(22)

(23)

(24)

(25)

(26)

(27)

(28)

(29)

(30)

(31)

(32)

and,

(33)

(34)

(35)

(36)

(37)

(38)

(39)

(40)

(41)

(42)

(43)

Notice that the estimators, and have equal mean squared errors.

3. Efficiency Comparison

The efficiency comparison here is carried out on the basis of the estimators with smaller mean squared errors. Generally, it holds that any particular estimator, say, in the proposed class of estimators, , would perform better than any given estimator, ,;, in terms of having a smaller mean squared error if

(44)

where is the population regression coefficient of y on x; and are obtained from (20).

If, then the estimator would be as efficient as the estimator, since both estimators would have equal mean squared errors. Again, notice that for the customary ratio estimator, , which reduces (44) to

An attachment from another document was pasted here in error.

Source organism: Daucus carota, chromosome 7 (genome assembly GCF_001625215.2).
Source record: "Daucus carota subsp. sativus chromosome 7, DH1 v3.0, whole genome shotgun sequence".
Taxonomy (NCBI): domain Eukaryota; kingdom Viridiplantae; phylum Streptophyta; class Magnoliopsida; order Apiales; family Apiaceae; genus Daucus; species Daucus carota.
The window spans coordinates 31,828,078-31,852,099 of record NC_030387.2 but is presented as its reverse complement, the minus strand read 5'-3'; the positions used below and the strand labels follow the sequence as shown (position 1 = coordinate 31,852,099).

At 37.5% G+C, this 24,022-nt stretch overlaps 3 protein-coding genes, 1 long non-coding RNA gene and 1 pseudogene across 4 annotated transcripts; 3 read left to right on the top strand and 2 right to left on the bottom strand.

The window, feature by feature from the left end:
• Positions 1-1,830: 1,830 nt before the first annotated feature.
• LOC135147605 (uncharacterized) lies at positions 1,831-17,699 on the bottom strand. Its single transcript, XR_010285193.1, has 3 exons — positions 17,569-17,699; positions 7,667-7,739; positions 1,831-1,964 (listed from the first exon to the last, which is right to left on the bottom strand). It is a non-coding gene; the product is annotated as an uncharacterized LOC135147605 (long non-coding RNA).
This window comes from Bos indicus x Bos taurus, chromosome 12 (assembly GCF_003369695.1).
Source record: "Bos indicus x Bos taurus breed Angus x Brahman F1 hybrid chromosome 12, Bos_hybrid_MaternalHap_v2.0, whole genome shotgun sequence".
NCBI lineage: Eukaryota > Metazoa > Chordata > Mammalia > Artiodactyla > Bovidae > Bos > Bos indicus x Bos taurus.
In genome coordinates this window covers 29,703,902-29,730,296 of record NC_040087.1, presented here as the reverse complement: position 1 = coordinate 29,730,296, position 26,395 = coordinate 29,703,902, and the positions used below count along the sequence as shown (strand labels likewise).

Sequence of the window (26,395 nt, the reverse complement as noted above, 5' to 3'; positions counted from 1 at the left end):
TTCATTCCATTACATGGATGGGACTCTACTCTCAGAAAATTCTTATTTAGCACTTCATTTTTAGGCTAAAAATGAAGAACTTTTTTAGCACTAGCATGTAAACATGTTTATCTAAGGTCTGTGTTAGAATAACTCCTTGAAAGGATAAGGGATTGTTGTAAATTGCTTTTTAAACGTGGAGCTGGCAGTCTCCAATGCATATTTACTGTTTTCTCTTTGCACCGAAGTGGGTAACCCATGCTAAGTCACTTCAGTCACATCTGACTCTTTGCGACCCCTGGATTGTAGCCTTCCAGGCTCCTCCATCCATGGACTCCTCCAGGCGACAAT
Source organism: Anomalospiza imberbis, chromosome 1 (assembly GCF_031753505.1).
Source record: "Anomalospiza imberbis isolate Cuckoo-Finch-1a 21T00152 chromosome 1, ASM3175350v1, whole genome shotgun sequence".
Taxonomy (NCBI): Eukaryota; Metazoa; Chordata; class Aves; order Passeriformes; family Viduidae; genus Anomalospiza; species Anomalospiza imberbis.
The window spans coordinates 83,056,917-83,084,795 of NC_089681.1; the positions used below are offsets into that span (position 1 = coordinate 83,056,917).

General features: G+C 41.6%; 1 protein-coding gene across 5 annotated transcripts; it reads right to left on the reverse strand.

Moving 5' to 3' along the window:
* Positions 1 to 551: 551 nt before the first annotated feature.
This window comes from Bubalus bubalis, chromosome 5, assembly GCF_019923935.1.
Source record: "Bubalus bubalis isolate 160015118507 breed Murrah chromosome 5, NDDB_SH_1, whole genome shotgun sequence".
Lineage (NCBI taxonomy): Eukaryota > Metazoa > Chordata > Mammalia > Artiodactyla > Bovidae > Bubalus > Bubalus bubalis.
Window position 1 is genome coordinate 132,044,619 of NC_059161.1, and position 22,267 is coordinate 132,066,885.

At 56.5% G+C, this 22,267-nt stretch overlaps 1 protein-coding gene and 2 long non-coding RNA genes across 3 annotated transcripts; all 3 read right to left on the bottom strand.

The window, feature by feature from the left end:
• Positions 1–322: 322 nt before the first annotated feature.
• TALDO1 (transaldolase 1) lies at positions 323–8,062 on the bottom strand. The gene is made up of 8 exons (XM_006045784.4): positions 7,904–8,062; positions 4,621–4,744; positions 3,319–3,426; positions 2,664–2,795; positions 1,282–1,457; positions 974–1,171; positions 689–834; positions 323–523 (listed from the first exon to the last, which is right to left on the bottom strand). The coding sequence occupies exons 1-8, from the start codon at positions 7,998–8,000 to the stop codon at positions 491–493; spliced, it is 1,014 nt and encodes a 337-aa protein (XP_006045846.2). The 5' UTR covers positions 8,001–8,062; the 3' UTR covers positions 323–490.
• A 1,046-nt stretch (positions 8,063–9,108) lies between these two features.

(45)

Consequently, the expression (45) is the efficiency condition for any particular estimator, say, in the proposed class of estimators, , to perform better than the usual ratio estimator, , in terms of having a smaller mean squared error.

4. Numerical Illustration

Consider the data set given by [10], which can be summarized as follows:, , ,

, , ,

Table 2 shows 1) the percentage relative efficiency (PRE-1) of the proposed estimator, , over all other estimators given in table 1, and 2) the percentage relative efficiencies (PRE-2) of all other estimators in table 1 over the customary ratio estimator,.

Table 2. Percentage relative efficiencies (pre) of proposed estimators.